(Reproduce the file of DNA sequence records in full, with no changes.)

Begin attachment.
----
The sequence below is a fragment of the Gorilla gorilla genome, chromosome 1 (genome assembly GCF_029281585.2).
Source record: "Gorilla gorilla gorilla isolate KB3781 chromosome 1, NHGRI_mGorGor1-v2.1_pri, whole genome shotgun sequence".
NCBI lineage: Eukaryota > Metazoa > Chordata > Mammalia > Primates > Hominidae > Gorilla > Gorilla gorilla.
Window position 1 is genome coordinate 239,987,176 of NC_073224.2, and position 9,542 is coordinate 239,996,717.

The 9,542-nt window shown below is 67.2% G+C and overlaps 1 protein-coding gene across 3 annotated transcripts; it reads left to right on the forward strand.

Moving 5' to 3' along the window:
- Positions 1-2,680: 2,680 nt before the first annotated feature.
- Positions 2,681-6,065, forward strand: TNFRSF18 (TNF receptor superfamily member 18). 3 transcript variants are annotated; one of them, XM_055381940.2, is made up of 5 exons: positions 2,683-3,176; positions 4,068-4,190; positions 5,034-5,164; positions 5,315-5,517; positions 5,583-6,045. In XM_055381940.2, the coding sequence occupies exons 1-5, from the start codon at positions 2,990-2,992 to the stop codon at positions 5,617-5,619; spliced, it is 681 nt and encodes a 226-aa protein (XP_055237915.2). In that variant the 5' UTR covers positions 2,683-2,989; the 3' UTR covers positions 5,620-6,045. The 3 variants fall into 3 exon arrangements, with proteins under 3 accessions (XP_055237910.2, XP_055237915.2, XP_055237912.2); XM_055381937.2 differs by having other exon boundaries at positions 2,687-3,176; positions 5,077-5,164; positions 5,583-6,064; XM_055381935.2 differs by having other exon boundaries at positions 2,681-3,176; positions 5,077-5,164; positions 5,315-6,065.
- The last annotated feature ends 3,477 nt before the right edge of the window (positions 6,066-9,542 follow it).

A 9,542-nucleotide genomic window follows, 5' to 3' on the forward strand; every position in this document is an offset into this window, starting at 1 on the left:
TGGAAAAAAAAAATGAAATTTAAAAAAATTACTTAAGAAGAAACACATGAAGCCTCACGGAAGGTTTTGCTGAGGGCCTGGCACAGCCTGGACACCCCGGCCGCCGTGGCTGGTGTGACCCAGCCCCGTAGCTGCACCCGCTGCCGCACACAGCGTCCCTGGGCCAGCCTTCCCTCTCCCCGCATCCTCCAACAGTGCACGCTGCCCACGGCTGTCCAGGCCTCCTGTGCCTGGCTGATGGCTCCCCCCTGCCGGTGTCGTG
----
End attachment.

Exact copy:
The sequence below is a fragment of the Gorilla gorilla genome, chromosome 1 (genome assembly GCF_029281585.2).
Source record: "Gorilla gorilla gorilla isolate KB3781 chromosome 1, NHGRI_mGorGor1-v2.1_pri, whole genome shotgun sequence".
NCBI lineage: Eukaryota > Metazoa > Chordata > Mammalia > Primates > Hominidae > Gorilla > Gorilla gorilla.
Window position 1 is genome coordinate 239,987,176 of NC_073224.2, and position 9,542 is coordinate 239,996,717.

The 9,542-nt window shown below is 67.2% G+C and overlaps 1 protein-coding gene across 3 annotated transcripts; it reads left to right on the forward strand.

Moving 5' to 3' along the window:
- Positions 1-2,680: 2,680 nt before the first annotated feature.
- Positions 2,681-6,065, forward strand: TNFRSF18 (TNF receptor superfamily member 18). 3 transcript variants are annotated; one of them, XM_055381940.2, is made up of 5 exons: positions 2,683-3,176; positions 4,068-4,190; positions 5,034-5,164; positions 5,315-5,517; positions 5,583-6,045. In XM_055381940.2, the coding sequence occupies exons 1-5, from the start codon at positions 2,990-2,992 to the stop codon at positions 5,617-5,619; spliced, it is 681 nt and encodes a 226-aa protein (XP_055237915.2). In that variant the 5' UTR covers positions 2,683-2,989; the 3' UTR covers positions 5,620-6,045. The 3 variants fall into 3 exon arrangements, with proteins under 3 accessions (XP_055237910.2, XP_055237915.2, XP_055237912.2); XM_055381937.2 differs by having other exon boundaries at positions 2,687-3,176; positions 5,077-5,164; positions 5,583-6,064; XM_055381935.2 differs by having other exon boundaries at positions 2,681-3,176; positions 5,077-5,164; positions 5,315-6,065.
- The last annotated feature ends 3,477 nt before the right edge of the window (positions 6,066-9,542 follow it).

A 9,542-nucleotide genomic window follows, 5' to 3' on the forward strand; every position in this document is an offset into this window, starting at 1 on the left:
TGGAAAAAAAAAATGAAATTTAAAAAAATTACTTAAGAAGAAACACATGAAGCCTCACGGAAGGTTTTGCTGAGGGCCTGGCACAGCCTGGACACCCCGGCCGCCGTGGCTGGTGTGACCCAGCCCCGTAGCTGCACCCGCTGCCGCACACAGCGTCCCTGGGCCAGCCTTCCCTCTCCCCGCATCCTCCAACAGTGCACGCTGCCCACGGCTGTCCAGGCCTCCTGTGCCTGGCTGATGGCTCCCCCCTGCCGGTGTCGTG